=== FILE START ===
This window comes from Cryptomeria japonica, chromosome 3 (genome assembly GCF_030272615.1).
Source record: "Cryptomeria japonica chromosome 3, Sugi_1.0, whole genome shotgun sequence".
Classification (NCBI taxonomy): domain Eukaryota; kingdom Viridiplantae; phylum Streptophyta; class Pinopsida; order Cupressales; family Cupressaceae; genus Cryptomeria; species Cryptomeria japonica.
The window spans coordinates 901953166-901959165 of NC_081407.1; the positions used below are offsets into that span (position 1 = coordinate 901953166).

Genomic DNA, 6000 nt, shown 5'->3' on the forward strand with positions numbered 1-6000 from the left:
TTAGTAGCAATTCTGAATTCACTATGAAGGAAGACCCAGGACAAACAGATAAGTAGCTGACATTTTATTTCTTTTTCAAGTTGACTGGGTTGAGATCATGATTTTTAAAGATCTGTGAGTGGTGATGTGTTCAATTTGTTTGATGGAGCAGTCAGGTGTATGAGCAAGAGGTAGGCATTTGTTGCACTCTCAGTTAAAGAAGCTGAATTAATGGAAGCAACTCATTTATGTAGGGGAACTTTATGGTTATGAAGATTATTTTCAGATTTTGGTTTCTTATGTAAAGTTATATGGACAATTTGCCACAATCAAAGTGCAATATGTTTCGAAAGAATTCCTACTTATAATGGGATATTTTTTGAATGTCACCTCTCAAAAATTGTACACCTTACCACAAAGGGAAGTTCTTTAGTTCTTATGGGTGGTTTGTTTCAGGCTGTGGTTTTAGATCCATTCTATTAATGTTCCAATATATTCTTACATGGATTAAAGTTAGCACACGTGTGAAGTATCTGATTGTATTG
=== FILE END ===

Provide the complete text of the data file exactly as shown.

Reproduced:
This window comes from Cryptomeria japonica, chromosome 3 (genome assembly GCF_030272615.1).
Source record: "Cryptomeria japonica chromosome 3, Sugi_1.0, whole genome shotgun sequence".
Classification (NCBI taxonomy): domain Eukaryota; kingdom Viridiplantae; phylum Streptophyta; class Pinopsida; order Cupressales; family Cupressaceae; genus Cryptomeria; species Cryptomeria japonica.
The window spans coordinates 901953166-901959165 of NC_081407.1; the positions used below are offsets into that span (position 1 = coordinate 901953166).

Genomic DNA, 6000 nt, shown 5'->3' on the forward strand with positions numbered 1-6000 from the left:
TTAGTAGCAATTCTGAATTCACTATGAAGGAAGACCCAGGACAAACAGATAAGTAGCTGACATTTTATTTCTTTTTCAAGTTGACTGGGTTGAGATCATGATTTTTAAAGATCTGTGAGTGGTGATGTGTTCAATTTGTTTGATGGAGCAGTCAGGTGTATGAGCAAGAGGTAGGCATTTGTTGCACTCTCAGTTAAAGAAGCTGAATTAATGGAAGCAACTCATTTATGTAGGGGAACTTTATGGTTATGAAGATTATTTTCAGATTTTGGTTTCTTATGTAAAGTTATATGGACAATTTGCCACAATCAAAGTGCAATATGTTTCGAAAGAATTCCTACTTATAATGGGATATTTTTTGAATGTCACCTCTCAAAAATTGTACACCTTACCACAAAGGGAAGTTCTTTAGTTCTTATGGGTGGTTTGTTTCAGGCTGTGGTTTTAGATCCATTCTATTAATGTTCCAATATATTCTTACATGGATTAAAGTTAGCACACGTGTGAAGTATCTGATTGTATTG